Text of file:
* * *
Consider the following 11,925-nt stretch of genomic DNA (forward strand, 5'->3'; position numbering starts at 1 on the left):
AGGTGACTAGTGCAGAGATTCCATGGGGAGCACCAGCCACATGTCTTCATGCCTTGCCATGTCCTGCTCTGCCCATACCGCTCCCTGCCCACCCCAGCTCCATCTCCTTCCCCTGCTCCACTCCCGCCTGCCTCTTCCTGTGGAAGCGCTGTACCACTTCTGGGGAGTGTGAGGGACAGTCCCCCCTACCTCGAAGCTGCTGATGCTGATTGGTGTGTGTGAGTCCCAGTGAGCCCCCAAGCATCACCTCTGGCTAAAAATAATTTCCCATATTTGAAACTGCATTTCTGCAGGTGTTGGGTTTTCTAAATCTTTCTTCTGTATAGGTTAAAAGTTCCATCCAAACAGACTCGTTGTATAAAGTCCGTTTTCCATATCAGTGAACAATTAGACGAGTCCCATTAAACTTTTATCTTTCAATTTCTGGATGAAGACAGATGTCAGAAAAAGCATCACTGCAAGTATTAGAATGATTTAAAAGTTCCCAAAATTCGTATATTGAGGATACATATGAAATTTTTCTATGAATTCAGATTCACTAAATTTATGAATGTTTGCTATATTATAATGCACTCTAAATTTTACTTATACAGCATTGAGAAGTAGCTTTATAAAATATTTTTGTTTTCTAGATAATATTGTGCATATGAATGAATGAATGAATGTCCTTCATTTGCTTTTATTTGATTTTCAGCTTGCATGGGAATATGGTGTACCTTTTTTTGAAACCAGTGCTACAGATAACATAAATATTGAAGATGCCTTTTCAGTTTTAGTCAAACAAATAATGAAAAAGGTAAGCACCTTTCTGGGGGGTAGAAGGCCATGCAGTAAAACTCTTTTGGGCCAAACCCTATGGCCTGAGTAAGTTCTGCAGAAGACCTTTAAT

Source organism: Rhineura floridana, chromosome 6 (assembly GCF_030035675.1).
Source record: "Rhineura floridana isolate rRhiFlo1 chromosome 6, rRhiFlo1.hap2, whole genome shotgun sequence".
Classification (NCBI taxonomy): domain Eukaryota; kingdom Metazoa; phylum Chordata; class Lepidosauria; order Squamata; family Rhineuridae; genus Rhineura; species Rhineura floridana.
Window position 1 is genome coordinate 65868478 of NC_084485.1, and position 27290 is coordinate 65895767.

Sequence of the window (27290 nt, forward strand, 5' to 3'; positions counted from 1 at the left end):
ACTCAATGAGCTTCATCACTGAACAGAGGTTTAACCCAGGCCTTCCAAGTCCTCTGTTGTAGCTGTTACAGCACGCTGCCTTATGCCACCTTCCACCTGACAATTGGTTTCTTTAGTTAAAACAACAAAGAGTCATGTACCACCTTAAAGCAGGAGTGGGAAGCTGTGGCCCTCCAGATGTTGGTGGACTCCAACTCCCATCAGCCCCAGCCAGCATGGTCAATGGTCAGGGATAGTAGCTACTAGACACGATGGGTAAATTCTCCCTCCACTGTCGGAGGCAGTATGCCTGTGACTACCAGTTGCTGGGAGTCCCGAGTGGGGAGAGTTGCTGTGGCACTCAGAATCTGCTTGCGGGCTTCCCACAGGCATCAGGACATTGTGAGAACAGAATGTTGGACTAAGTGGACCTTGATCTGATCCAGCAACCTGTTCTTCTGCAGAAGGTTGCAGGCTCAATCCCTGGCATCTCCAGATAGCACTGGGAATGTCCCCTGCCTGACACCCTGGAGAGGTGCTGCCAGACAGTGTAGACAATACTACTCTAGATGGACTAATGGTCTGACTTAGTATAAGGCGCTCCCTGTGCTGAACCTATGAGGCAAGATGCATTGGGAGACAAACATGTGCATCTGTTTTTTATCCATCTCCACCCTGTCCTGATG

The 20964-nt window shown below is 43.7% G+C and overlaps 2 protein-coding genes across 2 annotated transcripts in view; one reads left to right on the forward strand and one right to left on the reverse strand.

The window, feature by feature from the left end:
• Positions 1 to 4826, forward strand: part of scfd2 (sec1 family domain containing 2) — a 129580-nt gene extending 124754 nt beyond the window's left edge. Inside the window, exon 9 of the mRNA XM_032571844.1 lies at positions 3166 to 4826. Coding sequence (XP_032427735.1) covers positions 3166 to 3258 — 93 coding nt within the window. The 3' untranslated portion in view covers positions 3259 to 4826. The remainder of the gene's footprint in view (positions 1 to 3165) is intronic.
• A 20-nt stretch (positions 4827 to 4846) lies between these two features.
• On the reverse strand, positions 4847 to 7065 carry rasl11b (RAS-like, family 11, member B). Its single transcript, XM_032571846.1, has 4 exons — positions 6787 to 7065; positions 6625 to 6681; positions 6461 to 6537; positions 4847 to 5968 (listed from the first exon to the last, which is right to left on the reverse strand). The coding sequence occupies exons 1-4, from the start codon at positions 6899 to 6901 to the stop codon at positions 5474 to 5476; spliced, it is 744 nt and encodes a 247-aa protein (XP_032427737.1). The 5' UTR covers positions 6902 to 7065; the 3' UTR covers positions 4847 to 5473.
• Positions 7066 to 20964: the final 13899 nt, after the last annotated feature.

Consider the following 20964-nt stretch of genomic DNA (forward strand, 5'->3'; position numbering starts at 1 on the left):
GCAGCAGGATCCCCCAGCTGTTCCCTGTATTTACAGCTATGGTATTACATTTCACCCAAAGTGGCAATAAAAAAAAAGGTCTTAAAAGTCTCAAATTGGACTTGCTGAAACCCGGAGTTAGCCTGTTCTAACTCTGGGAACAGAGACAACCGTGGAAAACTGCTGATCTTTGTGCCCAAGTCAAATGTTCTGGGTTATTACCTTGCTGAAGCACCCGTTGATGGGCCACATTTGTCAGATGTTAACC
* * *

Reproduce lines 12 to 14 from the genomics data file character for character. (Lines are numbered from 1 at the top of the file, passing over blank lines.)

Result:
• A 20-nt stretch (positions 4827 to 4846) lies between these two features.
• On the reverse strand, positions 4847 to 7065 carry rasl11b (RAS-like, family 11, member B). Its single transcript, XM_032571846.1, has 4 exons — positions 6787 to 7065; positions 6625 to 6681; positions 6461 to 6537; positions 4847 to 5968 (listed from the first exon to the last, which is right to left on the reverse strand). The coding sequence occupies exons 1-4, from the start codon at positions 6899 to 6901 to the stop codon at positions 5474 to 5476; spliced, it is 744 nt and encodes a 247-aa protein (XP_032427737.1). The 5' UTR covers positions 6902 to 7065; the 3' UTR covers positions 4847 to 5473.
• Positions 7066 to 20964: the final 13899 nt, after the last annotated feature.